MAXINE GORDON gives her verdict on York's new premium steakhouse

IF you thought £70 was expensive for a steak – then how about £170?

We were at York's new premium steakhouse, Wagyu Bar and Grill, in Low Petergate, and had just ordered its top-of-the-bill dish, the chateaubriand, at a whopping £70.

It was the most expensive menu item we'd ever ordered, but, amazingly, our waiter made it sound like a bargain.

"If you ordered this steak anywhere else, it would cost you about £170," he said.


So what's the big deal about this steak?

One word: Wagyu.

Wag-what? you might ask (and scratch your head at the same time if you are that way inclined).

Wagyu is the Bugatti supercar of meat, famous for being the most expensive beef in the world. It originates from Japan, where a range of cattle have been delivering meat that the phrase "melt in the mouth" was made for. Apparently, it all rests in the marbling; Wagyu beef has fat running all the way through it, making it soft and buttery when cooked.

Luckily, you don't have to go to Japan to to taste it. North Yorkshire has a large Wagyu herd and local breeders Warrendale Farm just outside York have opened this new steakhouse to give even more people the chance to try this wonder beef.

The restaurant is a relaxed affair – and quite small, with just under 60 covers inside, a small bar mezzanine, and an outdoor courtyard. Previously, Italian restaurant chain Strada traded from here.

When my husband Nick and I arrived, we chose a small table in a corridor that led to the kitchen. I quickly panicked that the table was too small, so we moved to a larger one.

We were glad we did because by the time our drinks had arrived – a bottle of a very drinkable, bright and fruity Portuguese white, Azeitão Moscatel Graudo-Fernão Pires, (£19), some table water, and our food – we needed all the space we could muster.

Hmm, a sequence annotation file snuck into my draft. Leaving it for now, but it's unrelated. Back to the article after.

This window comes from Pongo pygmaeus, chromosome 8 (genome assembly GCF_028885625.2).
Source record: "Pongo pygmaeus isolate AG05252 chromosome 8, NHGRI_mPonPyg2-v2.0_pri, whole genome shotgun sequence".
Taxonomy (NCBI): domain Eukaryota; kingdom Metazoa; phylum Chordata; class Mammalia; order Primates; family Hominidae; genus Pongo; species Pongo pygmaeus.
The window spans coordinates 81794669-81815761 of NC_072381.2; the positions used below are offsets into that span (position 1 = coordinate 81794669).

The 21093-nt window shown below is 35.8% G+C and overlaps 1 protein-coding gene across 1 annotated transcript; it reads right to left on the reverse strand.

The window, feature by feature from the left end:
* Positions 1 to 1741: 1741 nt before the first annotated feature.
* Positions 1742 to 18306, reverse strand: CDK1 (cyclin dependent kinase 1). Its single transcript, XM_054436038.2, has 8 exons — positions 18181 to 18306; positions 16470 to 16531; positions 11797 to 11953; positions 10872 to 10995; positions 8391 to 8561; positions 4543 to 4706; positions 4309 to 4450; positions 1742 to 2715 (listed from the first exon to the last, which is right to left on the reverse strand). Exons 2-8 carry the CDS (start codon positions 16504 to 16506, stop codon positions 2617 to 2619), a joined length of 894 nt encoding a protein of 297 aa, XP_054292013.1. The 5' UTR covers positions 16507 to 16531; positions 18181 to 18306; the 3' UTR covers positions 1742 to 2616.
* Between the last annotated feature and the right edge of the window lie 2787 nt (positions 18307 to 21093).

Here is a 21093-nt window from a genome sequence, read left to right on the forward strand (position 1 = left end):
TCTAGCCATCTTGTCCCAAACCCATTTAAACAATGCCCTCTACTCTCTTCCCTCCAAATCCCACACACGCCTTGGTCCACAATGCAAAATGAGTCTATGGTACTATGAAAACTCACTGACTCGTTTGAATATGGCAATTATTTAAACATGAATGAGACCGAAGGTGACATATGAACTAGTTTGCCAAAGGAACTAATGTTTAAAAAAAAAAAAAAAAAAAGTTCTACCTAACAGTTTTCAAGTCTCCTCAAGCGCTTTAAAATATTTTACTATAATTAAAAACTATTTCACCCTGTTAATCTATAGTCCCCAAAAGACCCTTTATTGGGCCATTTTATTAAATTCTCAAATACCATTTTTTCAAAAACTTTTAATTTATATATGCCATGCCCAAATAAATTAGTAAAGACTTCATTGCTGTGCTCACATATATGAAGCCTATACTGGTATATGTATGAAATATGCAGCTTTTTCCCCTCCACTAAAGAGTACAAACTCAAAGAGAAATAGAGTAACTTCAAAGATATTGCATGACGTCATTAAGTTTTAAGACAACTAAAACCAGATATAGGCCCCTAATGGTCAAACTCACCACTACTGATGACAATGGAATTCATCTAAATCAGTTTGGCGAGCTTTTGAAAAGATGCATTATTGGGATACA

Reading the menu, we settled pretty quickly on the 14oz chateaubriand, the king of steaks, taken from the head of the fillet and celebrated for its succulence (if not for its hefty price). It's a dish for sharing, so it was just as well we both wanted the same thing. There were six other cuts to choose from, ranging from the flat iron at £13.50 to the 7oz fillet (£25) and the 16oz T-bone, serving two at £45.

At £70, the chateaubriand was the most expensive, but the price did include two side dishes and two sauces, worth £12.

To start things off, we shared some beef croquettes (£8). On arrival, these looked like three Scotch eggs, coated in those all-too-familiar orange-red breadcrumbs. Inside was lots of mashed potato but very little of the "slow-cooked Wagyu beef cheek" promised. The croquettes were rather bland and needed a piece of the accompanying Yorkshire Blue cheese to perk them up.

Happily, the star attraction made up for the disappointing start. At first, I wasn't sure we'd been given the right dish. A plate of meat was plonked down before us. It was garnished with some lambs lettuce on top. Soon after came two bowls overflowing with thick, hand-made chips, a serving of beetroot and two mini pots of sauces (we chose a Diane and peppercorn from a selection of seven).

Nick and I immediately made for the steak which, unusually, had been pre-sliced by the chef. This meant it was easier to eat, but didn't make for the nicest presentation. We ordered it medium-rare and the meat was sitting in a pool of reddish-brown juice. Granted, our waiter admitted they hadn't quite got the delivery right. This was a star of a dish, he acknowledged, and deserved a bit of theatre. We agreed, but soon our only thoughts were on the delicious beef. "Cuts like butter," Nick observed after his first mouthful. It was cooked just right for us: darkly charred on the outside and still red in the heart, lending a great combination of flavours. It was seasoned perfectly too, and was easy to digest. It had been a long time since I'd enjoyed a steak so much.

It was so tasty in its own right, it felt disrespectful to coat it in a sauce. Instead, we used the sauces as a dip for the big fat chips which were piping hot and lovely and soft inside.

To finish, we went for the dark chocolate mousse with honeycomb and orange segments (£5.50).

Again, this suffered in its presentation: four piped blobs (resembling a certain emoji) on the plate with honeycomb pieces on top and tiny pieces of orange. The mousse had a great texture, silky and aerated as it should be, but it was not dark enough and needed to taste more chocolate-y.

So would we go back? Yes, definitely for the chateaubriand – for a special occasion.

There are cheaper options on the menu, including burgers for £14.50, with options for veggies and vegans.

But if you want to check out this place, you have to try the steak.

Wagyu Bar and Grill, 75 Low Petergate, York, YO1 7HY

T: 01904 232262


Food: great steak 4/5

Ambience: relaxed 4/5

Service: great 4/5

Value: Expensive 3/5

Reviews are independent and meals paid for by The Press